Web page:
MIT fellow: Thomas Jefferson a ‘rapist’, ‘white power’ among America’s founding principles
Earlier this summer, Boston University Sociology Professor Saida Grundy was the center of controversy over comments she made on social media disparaging white males. And just across the Charles River, an academic at the Massachusetts Institute of Technology has been making similar statements on social media.
MIT Postdoctoral Fellow Chanda Prescod-Weinstein has consistently directed denigrating Twitter and Facebook posts at America, the Founding Fathers, and white males.
"To address white power is to look evil in the eye and to challenge everything this country has stood for in the last 250 years."
On June 25th, Prescod-Weinstein tweeted that she wants “to burn the tent of whiteness down.”
A few days later, Prescod-Weinstein sent out a tweet declaring that all America has ever stood for is white power.
In a July 6th tweet, Prescod-Weinstein denounced Thomas Jefferson as a “rapist.”
“To address white power,” Prescod-Weinstein said, “is to look evil in the eye and to challenge everything this country has stood for in the last 250 years.”
Prescod-Weinstein immediately followed that tweet up by stating that “white power” was a principle of the American founding.
Many white people, according to Prescod-Weinstein, celebrated the gay marriage decision more enthusiastically than they should have, something she chalks up to “white tears.”
In a series of July 10th tweets, Prescod-Weinstein—who identifies as a “black queer ciswoman”—stated that although she was happy about the decision, “a lot of white people went overboard.” Why did so many white people go overboard with their celebration of the Supreme Court decision? This, Prescod-Weinstein says, is “related to white tears: [white people] just really wanted to feel good. And feel entitled to.”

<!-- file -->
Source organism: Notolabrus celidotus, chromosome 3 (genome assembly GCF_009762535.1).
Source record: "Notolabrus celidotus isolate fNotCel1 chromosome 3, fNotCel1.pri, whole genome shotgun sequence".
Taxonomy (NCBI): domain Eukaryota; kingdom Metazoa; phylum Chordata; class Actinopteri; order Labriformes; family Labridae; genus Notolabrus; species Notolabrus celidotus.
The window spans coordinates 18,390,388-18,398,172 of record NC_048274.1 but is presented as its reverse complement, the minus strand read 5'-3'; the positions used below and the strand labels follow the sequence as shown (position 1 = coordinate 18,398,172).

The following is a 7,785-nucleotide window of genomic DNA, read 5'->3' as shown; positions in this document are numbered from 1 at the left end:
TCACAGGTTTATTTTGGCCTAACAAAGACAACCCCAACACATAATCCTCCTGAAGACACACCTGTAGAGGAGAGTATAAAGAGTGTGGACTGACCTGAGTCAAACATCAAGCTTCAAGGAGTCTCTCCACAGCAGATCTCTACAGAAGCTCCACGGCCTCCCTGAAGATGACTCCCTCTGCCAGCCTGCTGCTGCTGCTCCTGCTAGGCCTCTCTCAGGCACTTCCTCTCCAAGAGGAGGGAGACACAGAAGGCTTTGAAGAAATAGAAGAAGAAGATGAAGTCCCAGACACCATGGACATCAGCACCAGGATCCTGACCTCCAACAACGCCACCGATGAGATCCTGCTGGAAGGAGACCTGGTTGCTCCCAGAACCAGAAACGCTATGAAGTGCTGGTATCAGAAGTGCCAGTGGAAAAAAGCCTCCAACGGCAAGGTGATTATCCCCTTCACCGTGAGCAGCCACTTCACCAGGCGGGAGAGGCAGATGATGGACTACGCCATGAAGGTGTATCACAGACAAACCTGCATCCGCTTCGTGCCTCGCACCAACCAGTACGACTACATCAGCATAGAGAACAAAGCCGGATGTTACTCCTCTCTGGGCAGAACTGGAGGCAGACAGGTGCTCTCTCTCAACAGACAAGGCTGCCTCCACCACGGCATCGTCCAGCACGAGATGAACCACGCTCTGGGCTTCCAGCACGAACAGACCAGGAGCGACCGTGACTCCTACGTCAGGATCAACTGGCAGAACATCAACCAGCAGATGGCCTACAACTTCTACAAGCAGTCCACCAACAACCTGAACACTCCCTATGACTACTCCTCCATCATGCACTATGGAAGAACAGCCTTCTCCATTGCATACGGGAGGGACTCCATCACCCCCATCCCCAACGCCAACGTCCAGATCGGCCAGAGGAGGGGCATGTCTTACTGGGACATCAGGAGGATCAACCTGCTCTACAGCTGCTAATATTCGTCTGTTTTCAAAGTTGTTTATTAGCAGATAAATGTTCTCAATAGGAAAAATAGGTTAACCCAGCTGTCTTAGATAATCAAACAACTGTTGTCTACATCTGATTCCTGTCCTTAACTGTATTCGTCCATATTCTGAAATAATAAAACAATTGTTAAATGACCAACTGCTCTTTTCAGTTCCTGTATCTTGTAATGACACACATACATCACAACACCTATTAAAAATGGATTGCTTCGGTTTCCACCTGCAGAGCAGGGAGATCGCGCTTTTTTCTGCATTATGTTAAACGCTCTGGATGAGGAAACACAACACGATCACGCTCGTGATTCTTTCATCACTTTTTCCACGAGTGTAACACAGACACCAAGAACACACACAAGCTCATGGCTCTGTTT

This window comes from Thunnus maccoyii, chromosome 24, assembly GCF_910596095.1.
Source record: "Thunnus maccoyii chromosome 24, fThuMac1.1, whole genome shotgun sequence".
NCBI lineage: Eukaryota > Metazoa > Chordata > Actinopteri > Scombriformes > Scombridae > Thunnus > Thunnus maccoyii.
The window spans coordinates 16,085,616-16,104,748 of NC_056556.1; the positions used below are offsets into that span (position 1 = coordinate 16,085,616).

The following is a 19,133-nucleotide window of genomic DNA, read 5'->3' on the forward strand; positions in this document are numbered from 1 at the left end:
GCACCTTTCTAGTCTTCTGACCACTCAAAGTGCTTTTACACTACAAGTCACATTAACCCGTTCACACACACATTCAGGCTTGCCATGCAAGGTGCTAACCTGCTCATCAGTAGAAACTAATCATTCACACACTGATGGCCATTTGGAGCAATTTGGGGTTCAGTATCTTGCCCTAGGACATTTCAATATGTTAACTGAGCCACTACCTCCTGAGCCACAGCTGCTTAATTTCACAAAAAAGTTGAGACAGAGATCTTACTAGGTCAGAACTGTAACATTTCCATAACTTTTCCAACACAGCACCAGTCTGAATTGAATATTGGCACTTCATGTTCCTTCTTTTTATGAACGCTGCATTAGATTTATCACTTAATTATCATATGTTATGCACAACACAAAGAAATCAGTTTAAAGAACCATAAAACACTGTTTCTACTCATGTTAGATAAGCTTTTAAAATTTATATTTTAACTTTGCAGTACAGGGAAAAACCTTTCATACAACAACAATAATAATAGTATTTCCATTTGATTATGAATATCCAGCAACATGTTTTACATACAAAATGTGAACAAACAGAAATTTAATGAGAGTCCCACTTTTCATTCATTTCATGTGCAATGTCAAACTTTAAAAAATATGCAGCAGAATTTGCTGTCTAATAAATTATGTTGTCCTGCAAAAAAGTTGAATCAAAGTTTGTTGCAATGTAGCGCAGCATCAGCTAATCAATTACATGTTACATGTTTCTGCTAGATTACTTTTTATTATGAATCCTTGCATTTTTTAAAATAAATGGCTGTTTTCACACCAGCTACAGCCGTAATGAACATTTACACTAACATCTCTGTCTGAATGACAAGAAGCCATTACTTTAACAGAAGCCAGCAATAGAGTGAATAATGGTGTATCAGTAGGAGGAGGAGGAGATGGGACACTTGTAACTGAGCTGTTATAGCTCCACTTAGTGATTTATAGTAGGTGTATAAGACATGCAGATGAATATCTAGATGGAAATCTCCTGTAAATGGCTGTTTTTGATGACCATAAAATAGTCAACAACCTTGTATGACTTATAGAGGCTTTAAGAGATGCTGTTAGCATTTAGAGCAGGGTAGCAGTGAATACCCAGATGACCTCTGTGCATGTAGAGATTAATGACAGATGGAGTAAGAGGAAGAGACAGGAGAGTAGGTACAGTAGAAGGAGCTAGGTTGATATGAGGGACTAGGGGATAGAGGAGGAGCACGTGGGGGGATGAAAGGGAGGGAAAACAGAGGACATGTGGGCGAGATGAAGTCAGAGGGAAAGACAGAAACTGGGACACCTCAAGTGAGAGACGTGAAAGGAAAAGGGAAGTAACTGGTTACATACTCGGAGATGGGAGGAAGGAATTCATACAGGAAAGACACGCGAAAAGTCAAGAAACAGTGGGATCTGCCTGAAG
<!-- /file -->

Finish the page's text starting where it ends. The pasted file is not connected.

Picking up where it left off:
Prescod-Weinstein also directed anger towards “men of color.” On July 13th, Prescod-Weinstein tweeted that “men of color” need to “work on [their] fucking sexism. It is bullshit. You are not magical unicorns just because you are not white.”
On July 4th Prescod-Weinstein tweeted that she “[m]ade it home to the U.S. just in time for a holiday I don’t celebrate. America never was America to me.”
According to Prescod-Weinstein’s personal website, she is the “Dr. Martin Luther King, Jr. Postdoctoral Fellow & Visiting Scholar” at MIT’s Kavli Institute for Astrophysics. However, according to a July 16th tweet from Prescod-Weinstein, she will begin working at the University of Washington next spring.
Less than a month ago, the Huffington Post ran a feature on Prescod-Weinstein as the 63rd black woman in America to receive a Ph.D. in Physics.
In the Huffington Post feature, Prescod-Weinstein complained that the discussion of women in astronomy does black women a disservice by not looking at astronomy statistics by race.
“For decades, this discussion about women in astronomy has centered essentially on white women,” Weinstein said. “They don't say white women, but when the statistics are trotted out, they don't disaggregate for race.”
As recently as July 16th, Prescod-Weinstein tweeted that because there are “fewer than 100 Black American women ever to earn a PhD in physics, each one of us is unusual [and] should be nurtured.”
Chanda Prescod-Weinstein did not respond to Campus Reform’s request for comment.
Follow the author of this article on Twitter: @peterjhasson